Author(s): Arora M, Diwan AD, Harris IA, Arora M, Diwan AD, Harris IA, Arora M, Diwan AD, Harris IA, Arora M, Diwan AD, Harris IA
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Abstract BACKGROUND: Training and practice of orthopaedic surgery are stressful endeavours, placing orthopaedic surgeons at risk of burnout. Burnout syndrome is associated with negative outcomes for patients, institutions and, especially, the surgeon. The aim of this review is to summarize available literature on burnout among orthopaedic surgeons and provide recommendations for future work in this field. METHODS: A search of MEDLINE (1946-present) and EMBASE (search terms: 'Burnout, Professional' AND 'Orthopaedics'; 'Stress, Psychological' AND 'Orthopaedic Surgery'; 'Fatigue, Mental' AND 'Orthopaedic Surgery') was performed. The authors focused on articles that assessed burnout among orthopaedic surgeons. All studies used the Maslach Burnout Inventory allowing for cross-study (and cross-country) comparisons. RESULTS: Burnout rates among orthopaedic surgeons are in the range of 50-60\%, higher than surgeons in general (range: 30-40\% for surgeons in general), with the highest rate (emotional exhaustion and depersonalization scores) among orthopaedic residents, followed by department chairs, followed by faculty members. Both objective factors (caseload, practice setting, etc.) and subjective factors (perception that career was unrewarding, perception of lack of autonomy, etc.) contribute to burnout; however, subjective factors show a stronger correlation. CONCLUSION: Despite the heavy burnout rates among orthopaedic surgeons, little work has been performed in this field. Factors responsible for burnout among various orthopaedic populations should be determined, and appropriate interventions designed to reduce burnout. © 2013 Royal Australasian College of Surgeons.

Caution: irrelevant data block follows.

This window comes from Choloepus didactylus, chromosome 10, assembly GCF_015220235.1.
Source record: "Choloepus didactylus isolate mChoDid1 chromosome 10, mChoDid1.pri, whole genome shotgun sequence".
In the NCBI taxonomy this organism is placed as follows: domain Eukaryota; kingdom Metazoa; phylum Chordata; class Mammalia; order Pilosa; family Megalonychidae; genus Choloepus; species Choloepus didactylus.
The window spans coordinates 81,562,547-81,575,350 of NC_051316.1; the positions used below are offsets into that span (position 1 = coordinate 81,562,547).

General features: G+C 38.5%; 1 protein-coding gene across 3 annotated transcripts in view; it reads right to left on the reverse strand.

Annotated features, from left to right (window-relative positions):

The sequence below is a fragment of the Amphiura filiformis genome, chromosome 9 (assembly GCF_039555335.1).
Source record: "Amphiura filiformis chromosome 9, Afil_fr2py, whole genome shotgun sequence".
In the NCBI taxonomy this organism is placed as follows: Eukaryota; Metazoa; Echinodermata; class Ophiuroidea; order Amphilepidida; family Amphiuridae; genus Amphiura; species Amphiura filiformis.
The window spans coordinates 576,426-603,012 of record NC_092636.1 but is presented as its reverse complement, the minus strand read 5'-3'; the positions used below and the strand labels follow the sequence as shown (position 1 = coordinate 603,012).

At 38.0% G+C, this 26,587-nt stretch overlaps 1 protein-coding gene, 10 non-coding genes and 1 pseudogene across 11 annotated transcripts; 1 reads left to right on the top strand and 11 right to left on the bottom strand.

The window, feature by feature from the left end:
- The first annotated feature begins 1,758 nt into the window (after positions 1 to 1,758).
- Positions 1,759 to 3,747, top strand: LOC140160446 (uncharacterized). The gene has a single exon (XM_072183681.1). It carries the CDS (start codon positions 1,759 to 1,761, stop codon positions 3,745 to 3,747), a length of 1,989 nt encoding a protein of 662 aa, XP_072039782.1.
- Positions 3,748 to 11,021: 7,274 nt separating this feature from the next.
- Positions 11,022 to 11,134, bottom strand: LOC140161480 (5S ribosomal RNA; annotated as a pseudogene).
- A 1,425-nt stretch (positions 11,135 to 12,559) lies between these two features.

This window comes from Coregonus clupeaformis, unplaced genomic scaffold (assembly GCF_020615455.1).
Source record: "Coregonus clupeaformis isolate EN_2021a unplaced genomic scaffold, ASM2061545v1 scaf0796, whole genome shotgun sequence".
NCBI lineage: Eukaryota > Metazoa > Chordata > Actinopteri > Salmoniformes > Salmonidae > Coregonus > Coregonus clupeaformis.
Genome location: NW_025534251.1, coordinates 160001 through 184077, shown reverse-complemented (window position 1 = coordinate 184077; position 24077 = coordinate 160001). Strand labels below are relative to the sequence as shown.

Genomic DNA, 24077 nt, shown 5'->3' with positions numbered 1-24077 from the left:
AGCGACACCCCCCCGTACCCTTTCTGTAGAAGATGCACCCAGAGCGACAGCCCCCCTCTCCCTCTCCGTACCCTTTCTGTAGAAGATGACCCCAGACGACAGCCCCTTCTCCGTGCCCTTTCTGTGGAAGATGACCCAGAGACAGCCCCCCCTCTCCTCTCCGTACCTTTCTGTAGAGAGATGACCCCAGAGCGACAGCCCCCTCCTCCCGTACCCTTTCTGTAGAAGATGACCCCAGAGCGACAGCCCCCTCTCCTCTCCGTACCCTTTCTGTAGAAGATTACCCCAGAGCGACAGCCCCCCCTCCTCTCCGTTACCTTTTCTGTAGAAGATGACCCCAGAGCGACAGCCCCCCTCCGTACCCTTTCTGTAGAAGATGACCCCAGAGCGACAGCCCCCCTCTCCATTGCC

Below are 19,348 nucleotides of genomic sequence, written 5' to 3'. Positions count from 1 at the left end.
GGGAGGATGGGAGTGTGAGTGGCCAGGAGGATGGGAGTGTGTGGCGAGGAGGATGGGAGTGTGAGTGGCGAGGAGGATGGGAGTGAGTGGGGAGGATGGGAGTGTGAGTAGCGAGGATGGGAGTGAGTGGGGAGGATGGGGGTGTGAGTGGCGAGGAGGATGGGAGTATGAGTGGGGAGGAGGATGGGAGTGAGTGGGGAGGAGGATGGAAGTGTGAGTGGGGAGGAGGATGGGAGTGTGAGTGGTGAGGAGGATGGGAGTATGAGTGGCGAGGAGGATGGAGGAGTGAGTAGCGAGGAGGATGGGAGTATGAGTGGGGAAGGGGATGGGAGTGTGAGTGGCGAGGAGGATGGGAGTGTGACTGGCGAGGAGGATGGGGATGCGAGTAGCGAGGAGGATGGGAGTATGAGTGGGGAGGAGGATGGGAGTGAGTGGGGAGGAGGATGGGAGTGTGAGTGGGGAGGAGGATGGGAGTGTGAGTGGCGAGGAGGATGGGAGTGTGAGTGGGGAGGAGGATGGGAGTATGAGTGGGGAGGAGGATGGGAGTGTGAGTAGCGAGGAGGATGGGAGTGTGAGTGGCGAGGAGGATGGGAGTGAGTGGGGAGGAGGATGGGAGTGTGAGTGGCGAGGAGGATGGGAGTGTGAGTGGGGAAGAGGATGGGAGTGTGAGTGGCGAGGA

This article was published in ANZ J Surg
and referenced in Journal of Osteoarthritis